Blu-ray Review: The Sergio Martino Collection (1971 – 1975)

August 4, 2021

Written by DanXIII

Daniel XIII; the result of an arcane ritual involving a King Diamond album, a box of Count Chocula, and a copy of Swank magazine, is a screenwriter, actor, artist, and reviewer of fright flicks…Who hates ya baby?

Review by Dan XIII and Shane Migliavacca
Our putrid pals at Arrow Video (along with MVD Entertainment) have gone and shoved a whole mess o’ Martino into a handy-dandy box set, and me and my oldest pal Shane Migliavacca (of the Cathode Ray Mission) are going to give a revoltin’ review to each and every one of those bastards!
Kickin’ things off is 1971’s The Case of the Scorpion’s Tail:
Lisa (Evelyn Stewart) a jet setting wife of a business man is having an afternoon tryst with her bohab in old London town. Meanwhile her husband’s plane blows up real good (this sequence faetures one of the worst miniature planes I’ve ever had the pleasure of seeing… seriously, Ed Wood would have looked at it and said: “I’m not filming this piece of junk.”)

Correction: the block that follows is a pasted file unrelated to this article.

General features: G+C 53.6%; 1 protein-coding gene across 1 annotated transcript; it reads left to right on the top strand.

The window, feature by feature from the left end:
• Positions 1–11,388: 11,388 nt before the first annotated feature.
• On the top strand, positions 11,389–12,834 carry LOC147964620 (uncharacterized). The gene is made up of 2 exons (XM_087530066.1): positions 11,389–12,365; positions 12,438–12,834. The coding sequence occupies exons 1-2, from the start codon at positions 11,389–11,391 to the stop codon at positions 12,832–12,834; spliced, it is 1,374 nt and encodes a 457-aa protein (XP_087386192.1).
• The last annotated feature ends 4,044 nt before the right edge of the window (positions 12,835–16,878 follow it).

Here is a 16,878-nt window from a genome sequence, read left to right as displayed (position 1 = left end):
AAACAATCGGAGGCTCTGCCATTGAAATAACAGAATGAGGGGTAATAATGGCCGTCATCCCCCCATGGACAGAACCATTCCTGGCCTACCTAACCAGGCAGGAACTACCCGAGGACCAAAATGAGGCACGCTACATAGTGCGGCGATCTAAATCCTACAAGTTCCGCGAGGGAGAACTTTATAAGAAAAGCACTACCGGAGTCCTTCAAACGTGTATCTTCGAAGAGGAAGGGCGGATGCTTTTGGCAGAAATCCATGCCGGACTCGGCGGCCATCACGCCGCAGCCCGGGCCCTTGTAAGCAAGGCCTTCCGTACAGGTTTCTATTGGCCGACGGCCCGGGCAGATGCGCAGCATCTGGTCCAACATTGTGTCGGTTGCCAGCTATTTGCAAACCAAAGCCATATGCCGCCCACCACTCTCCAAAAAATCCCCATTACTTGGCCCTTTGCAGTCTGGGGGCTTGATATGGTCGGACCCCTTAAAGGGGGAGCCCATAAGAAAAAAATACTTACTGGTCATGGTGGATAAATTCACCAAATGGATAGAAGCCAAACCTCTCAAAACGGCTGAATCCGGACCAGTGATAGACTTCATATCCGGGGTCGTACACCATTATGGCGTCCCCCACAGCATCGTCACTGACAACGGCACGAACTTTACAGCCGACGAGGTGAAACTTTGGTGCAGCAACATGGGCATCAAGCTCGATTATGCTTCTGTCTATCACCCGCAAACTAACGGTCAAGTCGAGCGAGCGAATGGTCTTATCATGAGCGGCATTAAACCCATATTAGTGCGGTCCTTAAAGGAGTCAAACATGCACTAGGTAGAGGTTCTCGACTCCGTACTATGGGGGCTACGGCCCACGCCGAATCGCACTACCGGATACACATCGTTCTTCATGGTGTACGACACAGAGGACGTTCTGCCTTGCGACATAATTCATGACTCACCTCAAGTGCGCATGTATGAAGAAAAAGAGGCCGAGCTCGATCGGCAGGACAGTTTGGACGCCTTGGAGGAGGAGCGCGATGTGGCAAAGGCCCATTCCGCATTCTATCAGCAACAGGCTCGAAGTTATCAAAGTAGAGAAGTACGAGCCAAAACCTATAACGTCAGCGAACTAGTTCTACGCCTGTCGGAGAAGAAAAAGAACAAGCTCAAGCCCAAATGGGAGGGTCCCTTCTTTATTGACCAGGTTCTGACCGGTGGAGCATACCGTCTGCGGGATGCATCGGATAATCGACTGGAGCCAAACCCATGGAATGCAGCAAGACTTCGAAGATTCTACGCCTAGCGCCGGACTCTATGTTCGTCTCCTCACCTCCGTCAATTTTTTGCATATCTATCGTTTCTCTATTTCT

Anyhow, it appears Lisa’s husband took out a life insurance policy, leaving Lisa with…wait for it…one million dollars. She’s rich bitch!
Trouble is her husband was getting some on the side himself, and his mistress and her Omar Sharif looking lawyer think Lisa killed her husband and want that cash for their damn themselves! To further rain on Lisa’s day, the insurance company has hunky Peter Lynch (George Hilton) investigating the case… oh, and there’s another interested party lurking in the shadows that has plans for the cash as well… someone with a very sharp blade!